Tuesday, June 27, 2006

Festival / Snorefest?

Today I attended the New Writers Day at the Cheltenham Scriptwriters' Festival 2006. When it was originally advertised I didn't fall into the category of Professional Delegate according to the wesite's guidelines - "This part of the Festival is generally for writers who have been optioned, produced or who have a projects that has been accepted in competition by recognised screen development agencies." So I signed up for the New Writers Day at £90.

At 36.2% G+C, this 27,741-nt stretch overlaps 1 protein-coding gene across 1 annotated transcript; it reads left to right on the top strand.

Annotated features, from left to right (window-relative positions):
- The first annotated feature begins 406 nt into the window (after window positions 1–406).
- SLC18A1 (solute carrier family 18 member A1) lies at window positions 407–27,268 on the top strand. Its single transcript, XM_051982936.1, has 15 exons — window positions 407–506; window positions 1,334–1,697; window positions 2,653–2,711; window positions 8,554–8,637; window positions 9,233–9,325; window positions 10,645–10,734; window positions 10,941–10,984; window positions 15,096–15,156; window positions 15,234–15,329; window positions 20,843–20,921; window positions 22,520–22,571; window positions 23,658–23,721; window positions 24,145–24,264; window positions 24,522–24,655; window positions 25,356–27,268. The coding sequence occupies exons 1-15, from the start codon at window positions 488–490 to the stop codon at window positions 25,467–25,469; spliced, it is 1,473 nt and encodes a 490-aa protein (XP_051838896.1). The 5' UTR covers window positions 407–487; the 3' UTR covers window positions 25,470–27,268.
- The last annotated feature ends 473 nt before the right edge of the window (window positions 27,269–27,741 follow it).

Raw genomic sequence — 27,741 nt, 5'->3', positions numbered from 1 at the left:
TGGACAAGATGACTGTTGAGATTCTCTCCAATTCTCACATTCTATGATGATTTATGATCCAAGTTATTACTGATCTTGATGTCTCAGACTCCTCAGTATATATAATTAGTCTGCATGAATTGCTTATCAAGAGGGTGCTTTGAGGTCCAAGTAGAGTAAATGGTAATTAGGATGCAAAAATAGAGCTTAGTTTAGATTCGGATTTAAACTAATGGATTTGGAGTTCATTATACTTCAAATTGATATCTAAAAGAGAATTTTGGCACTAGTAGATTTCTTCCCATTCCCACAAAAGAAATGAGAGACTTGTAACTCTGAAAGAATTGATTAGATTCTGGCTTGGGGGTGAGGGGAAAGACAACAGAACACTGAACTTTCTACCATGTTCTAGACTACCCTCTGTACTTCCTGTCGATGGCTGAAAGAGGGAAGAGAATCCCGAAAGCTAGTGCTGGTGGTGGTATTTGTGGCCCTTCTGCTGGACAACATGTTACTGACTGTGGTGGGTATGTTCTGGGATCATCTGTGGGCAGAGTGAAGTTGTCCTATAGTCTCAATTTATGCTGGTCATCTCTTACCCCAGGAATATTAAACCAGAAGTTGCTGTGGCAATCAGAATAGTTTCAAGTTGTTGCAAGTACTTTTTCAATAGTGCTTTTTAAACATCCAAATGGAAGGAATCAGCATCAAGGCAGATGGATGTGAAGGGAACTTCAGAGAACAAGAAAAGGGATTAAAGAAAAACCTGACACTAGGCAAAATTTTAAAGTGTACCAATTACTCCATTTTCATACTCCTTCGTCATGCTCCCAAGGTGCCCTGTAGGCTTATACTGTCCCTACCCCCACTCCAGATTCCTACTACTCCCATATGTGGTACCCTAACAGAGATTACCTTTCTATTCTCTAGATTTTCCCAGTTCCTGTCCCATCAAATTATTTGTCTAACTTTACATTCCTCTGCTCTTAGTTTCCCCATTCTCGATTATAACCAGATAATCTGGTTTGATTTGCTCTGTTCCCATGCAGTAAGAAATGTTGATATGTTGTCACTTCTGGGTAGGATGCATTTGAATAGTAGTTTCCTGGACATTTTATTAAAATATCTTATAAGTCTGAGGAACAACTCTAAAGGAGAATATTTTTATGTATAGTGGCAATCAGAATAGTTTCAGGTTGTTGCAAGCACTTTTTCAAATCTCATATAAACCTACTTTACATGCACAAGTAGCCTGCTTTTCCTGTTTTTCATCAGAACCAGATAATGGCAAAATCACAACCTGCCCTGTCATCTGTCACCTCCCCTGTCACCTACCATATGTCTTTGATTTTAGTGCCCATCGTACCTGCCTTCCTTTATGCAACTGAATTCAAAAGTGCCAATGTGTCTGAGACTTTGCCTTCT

I received an email a week before asking me to fill in a tick list of the sessions I wanted to attend - "Please find attached a tick sheet containing the session for Tuesday 27th June. Would you be able to tick which ones you are interested in and return to me, we want to make sure that everyone will get to the sessions of their choice." When I got there I was told that people had to sign up to the pitching sessions on their arrival, something as far as I was concerned I had already signed up for on the above tick list. I was told that this was not the case and that all the pitching sessions had now been booked up and I couldn't get on one. This was the main focus of my day and I was quite furious that I wasn't allowed to attend when as far as I was concerned I had already booked my place.